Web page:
Breeches white
Gaiters grey
Leather Equipment
Crossbelt natural leather
Waistbelt natural leather
Cartridge Box black
Bayonet Scabbard black
Scabbard black


Armaments consisted of a musket and a bayonet. Fusiliers carried a sword (brass hilt) while the grenadiers had a sabre.

Officers

no information found yet

NCOs

no information found yet

Musicians

The musicians of the unit wore the livery of its colonel which is unfortunately unknown.

Uniform of the Volontaires de Vignoles and d'Austrasie

Privates

Uniform from 1759 - Source: Jean-Louis Vial of Nec Pluribus Impar
Uniform Details as per
Etat Militaire of 1760
and a manuscript of 1761 kept at the Zeughaus in Berlin

completed where necessary as per Taccoli and Raspe
Headgear
Fusilier black tricorne laced white with a white cockade
Grenadier probably a black bearskin with a pewter grenade as frontal decoration
Neck stock black
Coat royal blue lined red with 4 white buttons under the right lapel
Collar red
Shoulder Straps red epaulet fringed red on the left shoulder
Lapels red, each with 7 small white buttons and 7 white laced buttonholes (no laced buttonholes as per Taccoli and Raspe)
Pockets horizontal pockets, each with 3 white buttons and 3 white laced buttonholes (no laced buttonholes as per Taccoli and Raspe)
Cuffs red, each with 3 white buttons
Turnbacks red
Waistcoat royal blue with one row of white buttons
Breeches white
Gaiters white, grey or black
Leather Equipment
Crossbelt natural leather (white as per Taccoli)
Waistbelt natural leather (white as per Taccoli)
Cartridge Box black
Bayonet Scabbard black
Scabbard black with brass fittings


Armaments consisted of a musket with a bayonet and a short sabre.

Officers

Officers wore a uniform similar to the one of the privates with the following exceptions:

  • silver laced tricorne with a white rosette
  • silver epaulette on the left shoulder
  • no turnbacks

Officers carried a stick.

NCOs

no information found yet

Musicians

Drummers and fifers wore the colonel's livery which is unfortunately unknown.

Uniform of the Dragoons

Although dragoons are not mentioned in the contemporary Etats Militaires, Pajol describes the following uniform for dragoons of Autrasie: red coat, waistcoat, lapels, turnbacks, cuffs and collar; blue housings and schabraque; helmet à la Scomberg. This might be the strange helmet illustrated in Raspe's publication of 1762.

For his part, Mouillard illustrates the uniform of the Dragons d'Austrasie as follows: blue coat line blue, waistcoat and collar; red cuffs, lapels, turnbacks and breeches; blue schabraque and housings edged black; helmet à la Schomberg.


Volontaires d'Austrasie - Uniform of the dragoons in 1759 - Source: Frédéric Aubert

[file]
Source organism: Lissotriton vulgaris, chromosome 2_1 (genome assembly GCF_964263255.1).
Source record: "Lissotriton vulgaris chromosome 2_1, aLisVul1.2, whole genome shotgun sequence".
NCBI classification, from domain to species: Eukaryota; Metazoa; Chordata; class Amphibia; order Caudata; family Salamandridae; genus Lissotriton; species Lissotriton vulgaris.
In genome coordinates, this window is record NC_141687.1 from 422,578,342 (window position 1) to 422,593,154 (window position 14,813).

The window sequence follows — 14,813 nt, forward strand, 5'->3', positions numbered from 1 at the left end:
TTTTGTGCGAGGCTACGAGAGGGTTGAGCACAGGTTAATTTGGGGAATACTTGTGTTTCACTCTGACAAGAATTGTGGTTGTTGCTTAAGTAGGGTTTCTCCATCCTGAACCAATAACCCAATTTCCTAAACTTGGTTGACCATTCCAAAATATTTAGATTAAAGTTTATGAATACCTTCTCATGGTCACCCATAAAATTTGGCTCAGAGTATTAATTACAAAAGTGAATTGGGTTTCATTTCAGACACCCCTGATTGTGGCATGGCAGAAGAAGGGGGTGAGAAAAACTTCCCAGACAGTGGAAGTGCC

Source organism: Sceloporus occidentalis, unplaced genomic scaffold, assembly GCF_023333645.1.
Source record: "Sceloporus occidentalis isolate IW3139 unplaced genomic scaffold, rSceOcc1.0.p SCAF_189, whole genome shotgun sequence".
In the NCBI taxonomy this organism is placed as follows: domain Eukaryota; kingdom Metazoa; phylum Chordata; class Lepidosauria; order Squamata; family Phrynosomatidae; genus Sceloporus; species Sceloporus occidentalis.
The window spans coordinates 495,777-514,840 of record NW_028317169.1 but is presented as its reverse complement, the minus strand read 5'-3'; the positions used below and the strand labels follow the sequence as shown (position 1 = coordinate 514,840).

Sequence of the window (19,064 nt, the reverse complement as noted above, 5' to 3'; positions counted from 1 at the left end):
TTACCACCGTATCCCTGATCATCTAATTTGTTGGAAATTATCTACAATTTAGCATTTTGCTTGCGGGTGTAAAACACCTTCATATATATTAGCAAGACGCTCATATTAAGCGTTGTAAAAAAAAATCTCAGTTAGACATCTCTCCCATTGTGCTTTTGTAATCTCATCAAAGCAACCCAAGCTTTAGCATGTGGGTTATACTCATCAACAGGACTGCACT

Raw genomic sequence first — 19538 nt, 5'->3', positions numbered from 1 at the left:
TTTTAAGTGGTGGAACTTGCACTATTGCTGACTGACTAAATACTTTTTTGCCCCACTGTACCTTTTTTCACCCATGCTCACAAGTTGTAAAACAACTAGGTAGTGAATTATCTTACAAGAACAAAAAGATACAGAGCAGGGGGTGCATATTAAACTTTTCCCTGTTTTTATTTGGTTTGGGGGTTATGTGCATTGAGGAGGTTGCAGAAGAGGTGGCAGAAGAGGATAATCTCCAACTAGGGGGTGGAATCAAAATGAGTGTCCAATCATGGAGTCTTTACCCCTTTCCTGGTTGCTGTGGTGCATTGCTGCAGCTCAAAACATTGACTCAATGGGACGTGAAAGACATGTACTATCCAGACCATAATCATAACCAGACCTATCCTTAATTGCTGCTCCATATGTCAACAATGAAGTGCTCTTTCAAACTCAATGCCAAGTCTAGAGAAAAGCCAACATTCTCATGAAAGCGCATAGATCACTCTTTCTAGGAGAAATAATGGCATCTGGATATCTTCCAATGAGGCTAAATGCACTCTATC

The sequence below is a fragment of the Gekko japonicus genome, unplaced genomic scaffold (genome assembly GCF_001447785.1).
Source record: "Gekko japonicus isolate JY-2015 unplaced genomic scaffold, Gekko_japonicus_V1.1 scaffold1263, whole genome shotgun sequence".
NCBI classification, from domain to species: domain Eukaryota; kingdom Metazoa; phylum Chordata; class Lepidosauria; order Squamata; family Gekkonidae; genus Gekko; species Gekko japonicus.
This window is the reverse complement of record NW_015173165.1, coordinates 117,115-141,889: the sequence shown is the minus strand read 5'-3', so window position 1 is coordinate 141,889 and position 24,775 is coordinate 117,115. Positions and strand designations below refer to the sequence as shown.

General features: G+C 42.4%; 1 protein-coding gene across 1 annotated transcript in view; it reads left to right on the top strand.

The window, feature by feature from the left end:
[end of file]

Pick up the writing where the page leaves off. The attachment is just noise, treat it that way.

Colours

Colours of the Volontaires Étrangers

Colonel colour: probably white with a white cross (the standard infantry colonel flag).

Ordonnance colours: white cross with each canton subdivided into 2 vertical band, one white the other green. The upper cantons had their green section towards the flagpole and the lower cantons had their white section towards the flagpole.

Colonel Colour - Source: Kronoskaf
Ordonnance Colour - Source: Kronoskaf

Colours of the Volontaires d'Austrasie (1759-1762)

Colonel colour: probably white with a white cross (the standard infantry colonel flag).

Ordonnance colour: white cross with 4 black cantons; each canton carried a white cross of St. Andrew.

Colonel Colour - Source: Kronoskaf
Ordonnance Colour - Source: Kronoskaf

Regimental guidon for the dragons of the Volontaires d'Austrasie in 1759: not mentioned in the 'États Militaires' but, following the colours of the infantry flag, we have made this proposal:

  • black field; centre device consisting of a golden (or silver ?) royal sun surmounted by a red scroll bearing the motto “NEC PLURIBUS IMPAR”

References

This article is mostly a translation Jean-Louis Vial's article “Volontaires Étrangers” published on his website Nec Pluribus Impar. The article also incorporates texts from the following books which are now in the public domain:

  • Pajol, Charles P. V.: Les Guerres sous Louis XV, vol. VII, Paris, 1891, pp. 238-239

Other sources

Menguy, Patrice: Les Sujets du Bien Aimé (a website who has unfortunately disappeared from the web)

Morris, John: Volontaires Etrangers Au Canada - 1756-1806, 18th Century Military Notes & Queries No. 4

Partridge, Mike: Answers - Volontaires Etrangers, 18th Century Military Notes & Queries No. 3

Rogge, Christian: The French & Allied Armies in Germany during the Seven Years War, Frankfurt, 2006

Service Historique de l'armée de terre - Sommaire des forces armées Françaises à l'intérieur et à l'extérieur de la France - 1er Août 1757

Vasey, Charles H.: Military Answers - Volontaires Etrangeres, 18th Century Military Notes & Queries No. 2

Raspe, Gabriel Nicolas: Recueil de toutes les troupes qui forment les armées françoises, Nuremberg 1761

Raspe, Gabriel Nicolas: Recueil de toutes les troupes qui forment les armées françoises, Nuremberg 1762

Taccoli, Alfonso: Teatro Militare dell' Europa, Part 1, vol. 2; Madrid, March 1760